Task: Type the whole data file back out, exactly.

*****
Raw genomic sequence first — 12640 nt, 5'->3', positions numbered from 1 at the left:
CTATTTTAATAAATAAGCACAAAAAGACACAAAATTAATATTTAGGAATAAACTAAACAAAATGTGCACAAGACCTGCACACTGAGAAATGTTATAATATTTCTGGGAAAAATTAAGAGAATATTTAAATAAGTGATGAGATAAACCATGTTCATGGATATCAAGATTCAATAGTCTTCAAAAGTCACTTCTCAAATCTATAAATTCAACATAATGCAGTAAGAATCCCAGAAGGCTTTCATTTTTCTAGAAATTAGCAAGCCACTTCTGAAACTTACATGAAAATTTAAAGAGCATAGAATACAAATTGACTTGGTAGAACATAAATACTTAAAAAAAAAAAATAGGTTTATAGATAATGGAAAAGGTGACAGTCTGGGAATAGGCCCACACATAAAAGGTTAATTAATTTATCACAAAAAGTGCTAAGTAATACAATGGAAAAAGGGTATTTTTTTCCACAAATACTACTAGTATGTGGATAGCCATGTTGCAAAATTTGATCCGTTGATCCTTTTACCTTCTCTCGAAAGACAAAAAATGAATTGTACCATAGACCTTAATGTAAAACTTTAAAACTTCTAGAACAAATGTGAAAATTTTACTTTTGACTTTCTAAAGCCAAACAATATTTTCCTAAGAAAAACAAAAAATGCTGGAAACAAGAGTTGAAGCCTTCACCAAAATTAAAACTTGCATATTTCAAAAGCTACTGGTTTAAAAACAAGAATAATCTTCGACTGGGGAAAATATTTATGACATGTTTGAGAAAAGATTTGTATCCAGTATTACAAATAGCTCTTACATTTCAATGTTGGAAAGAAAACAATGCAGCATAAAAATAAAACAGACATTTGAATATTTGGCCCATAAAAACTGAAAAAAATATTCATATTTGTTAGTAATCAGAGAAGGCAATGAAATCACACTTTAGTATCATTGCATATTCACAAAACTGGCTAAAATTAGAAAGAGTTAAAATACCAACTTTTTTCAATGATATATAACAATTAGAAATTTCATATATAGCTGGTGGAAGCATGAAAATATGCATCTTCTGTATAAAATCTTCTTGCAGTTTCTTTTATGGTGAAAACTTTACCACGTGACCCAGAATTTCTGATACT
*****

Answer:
Raw genomic sequence first — 12640 nt, 5'->3', positions numbered from 1 at the left:
CTATTTTAATAAATAAGCACAAAAAGACACAAAATTAATATTTAGGAATAAACTAAACAAAATGTGCACAAGACCTGCACACTGAGAAATGTTATAATATTTCTGGGAAAAATTAAGAGAATATTTAAATAAGTGATGAGATAAACCATGTTCATGGATATCAAGATTCAATAGTCTTCAAAAGTCACTTCTCAAATCTATAAATTCAACATAATGCAGTAAGAATCCCAGAAGGCTTTCATTTTTCTAGAAATTAGCAAGCCACTTCTGAAACTTACATGAAAATTTAAAGAGCATAGAATACAAATTGACTTGGTAGAACATAAATACTTAAAAAAAAAAAATAGGTTTATAGATAATGGAAAAGGTGACAGTCTGGGAATAGGCCCACACATAAAAGGTTAATTAATTTATCACAAAAAGTGCTAAGTAATACAATGGAAAAAGGGTATTTTTTTCCACAAATACTACTAGTATGTGGATAGCCATGTTGCAAAATTTGATCCGTTGATCCTTTTACCTTCTCTCGAAAGACAAAAAATGAATTGTACCATAGACCTTAATGTAAAACTTTAAAACTTCTAGAACAAATGTGAAAATTTTACTTTTGACTTTCTAAAGCCAAACAATATTTTCCTAAGAAAAACAAAAAATGCTGGAAACAAGAGTTGAAGCCTTCACCAAAATTAAAACTTGCATATTTCAAAAGCTACTGGTTTAAAAACAAGAATAATCTTCGACTGGGGAAAATATTTATGACATGTTTGAGAAAAGATTTGTATCCAGTATTACAAATAGCTCTTACATTTCAATGTTGGAAAGAAAACAATGCAGCATAAAAATAAAACAGACATTTGAATATTTGGCCCATAAAAACTGAAAAAAATATTCATATTTGTTAGTAATCAGAGAAGGCAATGAAATCACACTTTAGTATCATTGCATATTCACAAAACTGGCTAAAATTAGAAAGAGTTAAAATACCAACTTTTTTCAATGATATATAACAATTAGAAATTTCATATATAGCTGGTGGAAGCATGAAAATATGCATCTTCTGTATAAAATCTTCTTGCAGTTTCTTTTATGGTGAAAACTTTACCACGTGACCCAGAATTTCTGATACT